Under forest cover, many of the sun’s rays are intercepted by the tree canopy above, altering the rate at which snow melts when compared with open areas. The light intercepted by the canopy is then either re-radiated in all directions as heat or is used to evaporate water in the leaves, cooling the canopy and providing the driving force for transpiration – processes necessary to transport nutrients from the soil to the leaves.
Dave Barnard’s research focuses on the interactions between the energy that is absorbed by the canopy and used to fuel biological processes (i.e., transpiration and photosynthesis) and that which is re-radiated as heat or that penetrates the canopy as direct-beam energy and is absorbed by the snow pack - influencing snow melt rates. To investigate questions regarding these forest-snow-atmosphere interactions, Barnard studies different components of the overall system, including: the response of individual leaves to changes in solar radiation, how snow pack accumulation and melt varies among different forest structures, how transpiration responds to changes in solar radiation and temperature, and how the energy balance of entire forests can vary over the course of the snow accumulation and melt periods.
I grew up in northern Florida but spent much of my free time traveling through and visiting the mountains of the West. After finishing my bachelor’s degree at the University of Florida, I headed west, working for the Forest Service in Idaho before beginning a master’s degree program in Forest Ecology at Oregon State University. After finishing my master’s degree, I completed a PhD at Colorado State University in tree physiology and micrometeorology. During this time I developed a deep and passionate interest in mountain snow dynamics and how they impact ecosystem functioning.
Once I finished my PhD, I was fortunate to be accepted as the Boulder Creek CZO postdoctoral fellow, allowing me to focus my research on my interests in vegetation-snow interactions in alpine and montane forests.
The sun provides the overwhelming majority of energy available at the planet’s surface to fuel biological activity and to drive numerous components of the hydrologic cycle. Sunlight is needed to power photosynthesis in plant leaves, which converts atmospheric carbon dioxide into oxygen for animals to breathe. Sunlight is also absorbed by the air, soil, rocks, and vegetation, warming them and providing comfortable temperatures for plants to grow and animals to carry on their life cycles. As the sun gets higher in the sky in spring, total incoming solar radiation increases, serving as the primary energy source for melting the snow pack that has accumulated over the winter and providing the majority of freshwater resources to both ecological and human systems.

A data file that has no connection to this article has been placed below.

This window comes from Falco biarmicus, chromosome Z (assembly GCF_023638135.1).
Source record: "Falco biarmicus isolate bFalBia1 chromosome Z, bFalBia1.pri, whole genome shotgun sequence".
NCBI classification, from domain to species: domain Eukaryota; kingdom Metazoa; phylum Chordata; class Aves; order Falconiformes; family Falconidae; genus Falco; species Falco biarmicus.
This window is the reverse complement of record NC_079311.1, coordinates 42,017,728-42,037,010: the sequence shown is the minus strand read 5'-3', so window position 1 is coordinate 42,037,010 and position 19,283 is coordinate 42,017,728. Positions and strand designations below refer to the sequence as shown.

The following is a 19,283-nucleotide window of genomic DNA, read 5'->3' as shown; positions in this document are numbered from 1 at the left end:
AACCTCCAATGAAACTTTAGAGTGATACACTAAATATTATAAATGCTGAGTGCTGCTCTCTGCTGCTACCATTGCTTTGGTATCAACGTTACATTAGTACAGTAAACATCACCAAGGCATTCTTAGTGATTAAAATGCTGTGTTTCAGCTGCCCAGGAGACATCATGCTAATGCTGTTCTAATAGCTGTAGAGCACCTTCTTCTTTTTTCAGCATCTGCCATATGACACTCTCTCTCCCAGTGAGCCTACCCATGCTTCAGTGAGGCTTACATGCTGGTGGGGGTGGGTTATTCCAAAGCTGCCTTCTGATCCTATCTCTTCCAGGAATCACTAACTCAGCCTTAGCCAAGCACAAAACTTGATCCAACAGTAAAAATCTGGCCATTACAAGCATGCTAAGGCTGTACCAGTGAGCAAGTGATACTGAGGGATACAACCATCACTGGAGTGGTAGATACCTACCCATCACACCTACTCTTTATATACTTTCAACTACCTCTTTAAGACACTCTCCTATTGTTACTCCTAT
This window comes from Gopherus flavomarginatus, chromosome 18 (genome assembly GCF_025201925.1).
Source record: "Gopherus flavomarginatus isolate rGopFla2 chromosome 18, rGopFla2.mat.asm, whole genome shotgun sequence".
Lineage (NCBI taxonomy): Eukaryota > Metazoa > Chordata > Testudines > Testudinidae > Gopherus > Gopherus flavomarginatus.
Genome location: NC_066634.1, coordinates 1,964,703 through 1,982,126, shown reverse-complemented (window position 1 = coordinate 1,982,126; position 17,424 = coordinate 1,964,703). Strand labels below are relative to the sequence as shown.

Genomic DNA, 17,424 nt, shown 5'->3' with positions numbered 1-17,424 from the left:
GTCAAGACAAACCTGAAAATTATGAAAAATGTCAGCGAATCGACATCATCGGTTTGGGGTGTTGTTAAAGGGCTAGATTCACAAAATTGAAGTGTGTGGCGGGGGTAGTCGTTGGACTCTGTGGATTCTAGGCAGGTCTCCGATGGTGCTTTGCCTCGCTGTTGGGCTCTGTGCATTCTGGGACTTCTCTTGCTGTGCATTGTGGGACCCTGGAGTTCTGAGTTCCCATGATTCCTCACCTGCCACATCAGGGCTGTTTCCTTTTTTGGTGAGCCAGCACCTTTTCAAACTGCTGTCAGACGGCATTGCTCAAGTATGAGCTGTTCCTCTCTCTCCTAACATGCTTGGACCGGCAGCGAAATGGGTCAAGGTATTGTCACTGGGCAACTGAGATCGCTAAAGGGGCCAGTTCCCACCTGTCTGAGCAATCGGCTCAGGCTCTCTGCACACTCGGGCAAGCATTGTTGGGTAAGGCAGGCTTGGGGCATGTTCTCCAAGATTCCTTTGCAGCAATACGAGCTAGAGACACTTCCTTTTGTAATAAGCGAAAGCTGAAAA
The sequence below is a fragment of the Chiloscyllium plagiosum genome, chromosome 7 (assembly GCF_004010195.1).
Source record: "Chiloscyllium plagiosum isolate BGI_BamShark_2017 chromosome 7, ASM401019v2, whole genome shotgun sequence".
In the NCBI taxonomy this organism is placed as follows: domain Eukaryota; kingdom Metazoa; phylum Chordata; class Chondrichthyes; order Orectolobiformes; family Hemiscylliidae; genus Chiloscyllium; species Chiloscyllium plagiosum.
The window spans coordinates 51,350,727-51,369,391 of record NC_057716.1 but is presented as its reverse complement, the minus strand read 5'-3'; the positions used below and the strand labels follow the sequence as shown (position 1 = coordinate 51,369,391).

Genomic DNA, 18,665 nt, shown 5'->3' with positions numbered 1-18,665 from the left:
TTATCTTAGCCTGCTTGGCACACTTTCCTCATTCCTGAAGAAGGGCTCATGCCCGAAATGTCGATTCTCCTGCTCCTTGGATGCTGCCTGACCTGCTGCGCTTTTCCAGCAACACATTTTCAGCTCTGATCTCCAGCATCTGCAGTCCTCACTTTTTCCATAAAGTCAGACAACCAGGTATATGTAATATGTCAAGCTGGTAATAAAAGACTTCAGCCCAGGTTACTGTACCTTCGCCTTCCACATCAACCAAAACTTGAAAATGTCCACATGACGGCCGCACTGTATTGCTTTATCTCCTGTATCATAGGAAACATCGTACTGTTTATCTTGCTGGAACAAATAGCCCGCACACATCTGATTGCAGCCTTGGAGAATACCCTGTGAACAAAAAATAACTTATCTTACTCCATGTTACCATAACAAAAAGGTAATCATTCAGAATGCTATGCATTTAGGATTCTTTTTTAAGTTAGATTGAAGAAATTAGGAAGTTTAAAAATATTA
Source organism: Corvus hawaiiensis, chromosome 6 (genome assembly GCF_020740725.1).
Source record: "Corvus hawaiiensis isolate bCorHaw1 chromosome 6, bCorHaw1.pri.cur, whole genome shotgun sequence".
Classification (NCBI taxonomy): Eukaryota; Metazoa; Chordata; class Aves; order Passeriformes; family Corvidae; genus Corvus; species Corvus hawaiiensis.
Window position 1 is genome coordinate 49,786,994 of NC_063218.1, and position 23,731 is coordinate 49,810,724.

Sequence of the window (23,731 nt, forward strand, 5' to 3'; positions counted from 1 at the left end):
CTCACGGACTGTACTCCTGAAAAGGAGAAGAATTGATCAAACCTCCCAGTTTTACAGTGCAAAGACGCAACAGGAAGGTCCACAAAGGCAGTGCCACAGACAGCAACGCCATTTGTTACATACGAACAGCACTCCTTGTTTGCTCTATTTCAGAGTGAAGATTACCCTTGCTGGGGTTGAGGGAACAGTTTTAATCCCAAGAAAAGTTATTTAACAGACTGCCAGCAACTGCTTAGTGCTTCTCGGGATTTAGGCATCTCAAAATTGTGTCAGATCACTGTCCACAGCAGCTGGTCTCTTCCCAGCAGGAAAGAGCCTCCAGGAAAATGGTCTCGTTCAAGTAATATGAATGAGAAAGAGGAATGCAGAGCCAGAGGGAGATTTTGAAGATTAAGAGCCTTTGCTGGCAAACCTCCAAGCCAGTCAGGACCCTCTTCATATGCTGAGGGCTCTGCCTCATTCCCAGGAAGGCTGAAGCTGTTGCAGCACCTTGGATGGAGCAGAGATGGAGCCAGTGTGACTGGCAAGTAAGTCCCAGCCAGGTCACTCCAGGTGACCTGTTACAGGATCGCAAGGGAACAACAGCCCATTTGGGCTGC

Interestingly, the rate at which snow melts determines how much and when water is available for the forest to use. In the winter-spring-summer transition period, forests tend to be less active physiologically, but they still play an important role in determining the snow pack energy balance. The bulk of my work at the Boulder Creek CZO is focused on this transition period, through questions addressing how active trees are physiologically during this period in terms of transpiration, what signals dominate in determining physiological activity, and what influence transpiration has during this transition period on forest carbon uptake and snow pack energy balance and snow melt rates. To answer these questions, I use observations at scales ranging from an individual leaf, to the whole tree, to remotely sensed metrics of landscape-scale responses.
Dave (left) shows Kevin Thirouin (right) how sap flow sensors are wired and connected to trees to measure sap flow (a proxy for canopy transpiration) on a pine tree in upper Gordon Gulch at the Boulder CZO. Photo courtesy of Joey Gamora.
As an early career scientist I have greatly appreciated the numerous travel grant opportunities afforded me through the CZO network, both domestically and internationally. In the future I hope to engage in cross-CZO studies, collaborate with other PIs and post-docs, and utilize the large volume of data available from CZO sites. The CZO network provides broad-scale measurement and interpretation of critical landscape processes in archived and real-time format.
I am currently involved in mentoring Kevin Thirouin, a student at Red Rocks Community College in Golden, Colorado. When Thirouin started working with me, he was not really aware of the importance of the critical zone in large-scale processes. He has enjoyed his exposure to CZO operations and to some of the methods we use to address scientific questions.
Since beginning my fellowship with the CZO in the winter of 2015, I have come to fully grasp the problems that limited freshwater supplies will cause on both an ecological and human-civilization level. Ecological issues can sometimes be difficult to “monetize.” Educating the public increases awareness and builds context for understanding these important issues
:: By Linda Copman, staff writer ::
Biology / Ecology
Climatology / Meteorology
07 Sep 2015 - Get a sense of the people and the work. Several members of the Boulder Creek CZO are profiled here, including students and professors.